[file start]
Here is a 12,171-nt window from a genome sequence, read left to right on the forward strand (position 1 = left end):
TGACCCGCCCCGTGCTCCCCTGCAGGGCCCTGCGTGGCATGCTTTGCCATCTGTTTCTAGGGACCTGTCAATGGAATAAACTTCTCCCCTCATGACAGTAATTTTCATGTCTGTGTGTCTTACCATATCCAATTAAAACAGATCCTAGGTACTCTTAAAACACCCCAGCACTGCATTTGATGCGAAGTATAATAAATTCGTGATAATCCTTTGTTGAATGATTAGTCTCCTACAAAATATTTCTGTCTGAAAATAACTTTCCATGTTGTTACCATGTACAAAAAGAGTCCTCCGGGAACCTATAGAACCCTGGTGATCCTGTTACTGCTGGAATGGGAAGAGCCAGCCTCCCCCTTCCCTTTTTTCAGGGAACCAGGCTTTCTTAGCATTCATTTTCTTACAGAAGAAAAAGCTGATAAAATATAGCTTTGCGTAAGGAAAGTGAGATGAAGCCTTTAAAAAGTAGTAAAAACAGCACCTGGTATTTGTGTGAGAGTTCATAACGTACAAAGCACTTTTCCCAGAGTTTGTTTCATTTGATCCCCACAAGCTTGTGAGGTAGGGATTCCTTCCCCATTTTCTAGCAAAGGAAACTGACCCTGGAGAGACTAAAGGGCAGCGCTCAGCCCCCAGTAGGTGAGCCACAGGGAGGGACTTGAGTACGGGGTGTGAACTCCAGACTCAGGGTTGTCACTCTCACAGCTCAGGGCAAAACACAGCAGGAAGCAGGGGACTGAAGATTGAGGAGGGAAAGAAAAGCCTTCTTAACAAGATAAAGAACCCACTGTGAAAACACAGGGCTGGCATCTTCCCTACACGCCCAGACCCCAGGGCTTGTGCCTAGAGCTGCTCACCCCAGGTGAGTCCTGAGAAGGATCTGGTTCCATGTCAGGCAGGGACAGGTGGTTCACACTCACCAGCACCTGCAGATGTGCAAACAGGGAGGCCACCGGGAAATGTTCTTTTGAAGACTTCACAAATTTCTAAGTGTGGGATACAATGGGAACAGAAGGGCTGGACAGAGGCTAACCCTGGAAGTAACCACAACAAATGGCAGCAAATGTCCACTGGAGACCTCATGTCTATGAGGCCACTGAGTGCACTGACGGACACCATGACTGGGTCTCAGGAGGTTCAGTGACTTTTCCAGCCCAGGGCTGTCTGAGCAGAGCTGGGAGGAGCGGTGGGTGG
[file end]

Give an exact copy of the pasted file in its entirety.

Here is a 12,171-nt window from a genome sequence, read left to right on the forward strand (position 1 = left end):
TGACCCGCCCCGTGCTCCCCTGCAGGGCCCTGCGTGGCATGCTTTGCCATCTGTTTCTAGGGACCTGTCAATGGAATAAACTTCTCCCCTCATGACAGTAATTTTCATGTCTGTGTGTCTTACCATATCCAATTAAAACAGATCCTAGGTACTCTTAAAACACCCCAGCACTGCATTTGATGCGAAGTATAATAAATTCGTGATAATCCTTTGTTGAATGATTAGTCTCCTACAAAATATTTCTGTCTGAAAATAACTTTCCATGTTGTTACCATGTACAAAAAGAGTCCTCCGGGAACCTATAGAACCCTGGTGATCCTGTTACTGCTGGAATGGGAAGAGCCAGCCTCCCCCTTCCCTTTTTTCAGGGAACCAGGCTTTCTTAGCATTCATTTTCTTACAGAAGAAAAAGCTGATAAAATATAGCTTTGCGTAAGGAAAGTGAGATGAAGCCTTTAAAAAGTAGTAAAAACAGCACCTGGTATTTGTGTGAGAGTTCATAACGTACAAAGCACTTTTCCCAGAGTTTGTTTCATTTGATCCCCACAAGCTTGTGAGGTAGGGATTCCTTCCCCATTTTCTAGCAAAGGAAACTGACCCTGGAGAGACTAAAGGGCAGCGCTCAGCCCCCAGTAGGTGAGCCACAGGGAGGGACTTGAGTACGGGGTGTGAACTCCAGACTCAGGGTTGTCACTCTCACAGCTCAGGGCAAAACACAGCAGGAAGCAGGGGACTGAAGATTGAGGAGGGAAAGAAAAGCCTTCTTAACAAGATAAAGAACCCACTGTGAAAACACAGGGCTGGCATCTTCCCTACACGCCCAGACCCCAGGGCTTGTGCCTAGAGCTGCTCACCCCAGGTGAGTCCTGAGAAGGATCTGGTTCCATGTCAGGCAGGGACAGGTGGTTCACACTCACCAGCACCTGCAGATGTGCAAACAGGGAGGCCACCGGGAAATGTTCTTTTGAAGACTTCACAAATTTCTAAGTGTGGGATACAATGGGAACAGAAGGGCTGGACAGAGGCTAACCCTGGAAGTAACCACAACAAATGGCAGCAAATGTCCACTGGAGACCTCATGTCTATGAGGCCACTGAGTGCACTGACGGACACCATGACTGGGTCTCAGGAGGTTCAGTGACTTTTCCAGCCCAGGGCTGTCTGAGCAGAGCTGGGAGGAGCGGTGGGTGG